WARNING: This story contains graphic details which may be disturbing to some readers. Discretion is advised.
Defence in the trial of an Alberta man accused of murdering a 13-year-old girl in an Abbotsford high school three years ago will not present any evidence.
Gabriel Klein’s lawyer made the surprise revelation Monday, meaning the trial will go to final arguments next Monday, Dec. 16, a process expected to take two to three days.
Defence counsel Martin Peters had previously told Global News he expected Klein would testify.
Klein, 24, has pleaded not guilty to second-degree murder and aggravated assault in the slaying of Letisha Reimer and the stabbing of her friend at Abbotsford Senior Secondary School on Nov. 1, 2016.
Neither side denies that Klein stabbed the girls. The case instead hinges on Klein’s mental state at the time of the killing, and whether he can be found not criminally responsible for the action because of mental disorder.
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A forensic toxicologist has testified that Klein had alcohol and THC in his system during the attack, but that the combination would not produce mental confusion.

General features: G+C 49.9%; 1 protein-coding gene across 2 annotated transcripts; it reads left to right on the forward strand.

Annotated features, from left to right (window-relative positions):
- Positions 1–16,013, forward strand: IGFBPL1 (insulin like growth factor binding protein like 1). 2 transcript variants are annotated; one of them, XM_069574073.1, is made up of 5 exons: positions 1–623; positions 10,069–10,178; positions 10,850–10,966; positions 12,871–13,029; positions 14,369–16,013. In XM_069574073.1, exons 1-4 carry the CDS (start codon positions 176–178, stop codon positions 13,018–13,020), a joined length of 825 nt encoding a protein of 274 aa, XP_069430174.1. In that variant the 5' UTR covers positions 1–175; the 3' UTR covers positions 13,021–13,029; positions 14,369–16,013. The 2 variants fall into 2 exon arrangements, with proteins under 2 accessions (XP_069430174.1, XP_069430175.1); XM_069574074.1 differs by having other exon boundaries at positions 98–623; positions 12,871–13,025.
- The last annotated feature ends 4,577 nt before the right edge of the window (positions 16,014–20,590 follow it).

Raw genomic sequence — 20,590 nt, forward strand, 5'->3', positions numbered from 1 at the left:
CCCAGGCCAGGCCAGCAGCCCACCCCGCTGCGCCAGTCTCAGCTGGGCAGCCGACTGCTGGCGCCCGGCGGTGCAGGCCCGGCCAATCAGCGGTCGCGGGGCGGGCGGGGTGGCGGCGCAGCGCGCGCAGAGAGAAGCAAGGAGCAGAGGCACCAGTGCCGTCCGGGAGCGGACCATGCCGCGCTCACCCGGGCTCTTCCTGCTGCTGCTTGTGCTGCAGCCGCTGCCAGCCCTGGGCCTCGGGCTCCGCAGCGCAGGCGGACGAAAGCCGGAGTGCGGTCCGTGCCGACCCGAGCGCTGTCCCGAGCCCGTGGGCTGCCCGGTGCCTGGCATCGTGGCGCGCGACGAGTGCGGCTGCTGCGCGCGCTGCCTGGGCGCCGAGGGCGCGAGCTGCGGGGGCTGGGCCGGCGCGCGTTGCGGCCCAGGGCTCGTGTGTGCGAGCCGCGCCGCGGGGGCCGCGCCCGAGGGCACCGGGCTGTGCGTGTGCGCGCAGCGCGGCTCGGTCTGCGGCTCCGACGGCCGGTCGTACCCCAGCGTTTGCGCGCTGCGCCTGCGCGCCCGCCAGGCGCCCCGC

Other witnesses have testified that Klein was exhibiting strange behaviour before the attack, including grunting and making high-pitched noises.
A psychiatrist who assessed him four days after the killing testified Klein said he heard voices saying “kill, kill, kill,” and that when he saw Reimer and her friend he “saw two monsters.”
Klein has been diagnosed with schizophrenia, and other witnesses have said they saw Klein exhibit symptoms of the mental illness.
The court has previously heard from shelter workers who testified Klein had wanted to return to Edmonton the day of the killing, and had become frustrated that a ticket could not be arranged for him that day.
It heard that a shelter worker had given Klein a map to a public library that is connected to Abbotsford Senior Secondary.
Reimer’s friend, who can not be identified because of a publication ban, described the attack, which left her with wounds to the chest, left shoulder, hand and eye in video testimony.
In an audio statement played to the court, a second student described seeing a man push EI off her chair and stab her about four times.
The trial was put on hold in November while defence sought a forensic psychiatrist’s mental health assessment of Klein to determine whether he was not criminally responsible on account of a mental disorder.
Klein was found mentally fit to stand trial in January.
— With files from Jill Bennett and Sean Boynton